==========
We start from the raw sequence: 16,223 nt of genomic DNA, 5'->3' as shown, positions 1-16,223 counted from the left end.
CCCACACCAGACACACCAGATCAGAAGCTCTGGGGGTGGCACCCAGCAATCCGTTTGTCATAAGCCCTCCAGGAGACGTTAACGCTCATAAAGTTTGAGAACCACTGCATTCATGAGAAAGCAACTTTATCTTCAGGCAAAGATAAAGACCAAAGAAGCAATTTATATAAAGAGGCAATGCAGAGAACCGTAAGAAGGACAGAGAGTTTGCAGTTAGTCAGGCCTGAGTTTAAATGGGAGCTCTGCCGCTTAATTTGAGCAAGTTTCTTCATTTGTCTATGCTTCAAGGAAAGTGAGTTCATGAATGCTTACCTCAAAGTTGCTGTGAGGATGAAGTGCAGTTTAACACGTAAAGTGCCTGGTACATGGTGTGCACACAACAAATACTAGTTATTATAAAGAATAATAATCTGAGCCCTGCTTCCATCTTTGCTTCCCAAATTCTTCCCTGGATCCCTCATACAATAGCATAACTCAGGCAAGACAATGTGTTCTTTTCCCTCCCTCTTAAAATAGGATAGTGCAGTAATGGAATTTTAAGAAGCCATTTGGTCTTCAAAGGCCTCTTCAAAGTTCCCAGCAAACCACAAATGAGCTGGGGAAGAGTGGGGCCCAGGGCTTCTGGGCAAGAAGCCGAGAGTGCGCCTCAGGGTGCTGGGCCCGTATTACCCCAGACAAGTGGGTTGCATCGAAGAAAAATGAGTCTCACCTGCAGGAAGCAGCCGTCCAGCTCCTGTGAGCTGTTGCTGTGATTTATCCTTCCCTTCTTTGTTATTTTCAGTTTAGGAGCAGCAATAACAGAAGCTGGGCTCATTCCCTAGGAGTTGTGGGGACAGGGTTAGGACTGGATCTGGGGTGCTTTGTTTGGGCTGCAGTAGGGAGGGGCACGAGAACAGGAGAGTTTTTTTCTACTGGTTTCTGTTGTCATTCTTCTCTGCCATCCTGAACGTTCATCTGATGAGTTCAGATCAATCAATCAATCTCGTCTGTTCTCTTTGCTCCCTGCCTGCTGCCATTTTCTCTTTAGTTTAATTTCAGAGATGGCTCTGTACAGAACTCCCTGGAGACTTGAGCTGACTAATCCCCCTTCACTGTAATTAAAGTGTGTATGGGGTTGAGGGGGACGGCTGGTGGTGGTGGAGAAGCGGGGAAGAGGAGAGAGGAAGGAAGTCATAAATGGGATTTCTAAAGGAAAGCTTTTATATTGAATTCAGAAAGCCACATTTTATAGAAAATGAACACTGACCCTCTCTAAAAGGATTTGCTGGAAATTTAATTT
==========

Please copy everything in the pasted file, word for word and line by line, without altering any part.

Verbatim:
We start from the raw sequence: 16,223 nt of genomic DNA, 5'->3' as shown, positions 1-16,223 counted from the left end.
CCCACACCAGACACACCAGATCAGAAGCTCTGGGGGTGGCACCCAGCAATCCGTTTGTCATAAGCCCTCCAGGAGACGTTAACGCTCATAAAGTTTGAGAACCACTGCATTCATGAGAAAGCAACTTTATCTTCAGGCAAAGATAAAGACCAAAGAAGCAATTTATATAAAGAGGCAATGCAGAGAACCGTAAGAAGGACAGAGAGTTTGCAGTTAGTCAGGCCTGAGTTTAAATGGGAGCTCTGCCGCTTAATTTGAGCAAGTTTCTTCATTTGTCTATGCTTCAAGGAAAGTGAGTTCATGAATGCTTACCTCAAAGTTGCTGTGAGGATGAAGTGCAGTTTAACACGTAAAGTGCCTGGTACATGGTGTGCACACAACAAATACTAGTTATTATAAAGAATAATAATCTGAGCCCTGCTTCCATCTTTGCTTCCCAAATTCTTCCCTGGATCCCTCATACAATAGCATAACTCAGGCAAGACAATGTGTTCTTTTCCCTCCCTCTTAAAATAGGATAGTGCAGTAATGGAATTTTAAGAAGCCATTTGGTCTTCAAAGGCCTCTTCAAAGTTCCCAGCAAACCACAAATGAGCTGGGGAAGAGTGGGGCCCAGGGCTTCTGGGCAAGAAGCCGAGAGTGCGCCTCAGGGTGCTGGGCCCGTATTACCCCAGACAAGTGGGTTGCATCGAAGAAAAATGAGTCTCACCTGCAGGAAGCAGCCGTCCAGCTCCTGTGAGCTGTTGCTGTGATTTATCCTTCCCTTCTTTGTTATTTTCAGTTTAGGAGCAGCAATAACAGAAGCTGGGCTCATTCCCTAGGAGTTGTGGGGACAGGGTTAGGACTGGATCTGGGGTGCTTTGTTTGGGCTGCAGTAGGGAGGGGCACGAGAACAGGAGAGTTTTTTTCTACTGGTTTCTGTTGTCATTCTTCTCTGCCATCCTGAACGTTCATCTGATGAGTTCAGATCAATCAATCAATCTCGTCTGTTCTCTTTGCTCCCTGCCTGCTGCCATTTTCTCTTTAGTTTAATTTCAGAGATGGCTCTGTACAGAACTCCCTGGAGACTTGAGCTGACTAATCCCCCTTCACTGTAATTAAAGTGTGTATGGGGTTGAGGGGGACGGCTGGTGGTGGTGGAGAAGCGGGGAAGAGGAGAGAGGAAGGAAGTCATAAATGGGATTTCTAAAGGAAAGCTTTTATATTGAATTCAGAAAGCCACATTTTATAGAAAATGAACACTGACCCTCTCTAAAAGGATTTGCTGGAAATTTAATTT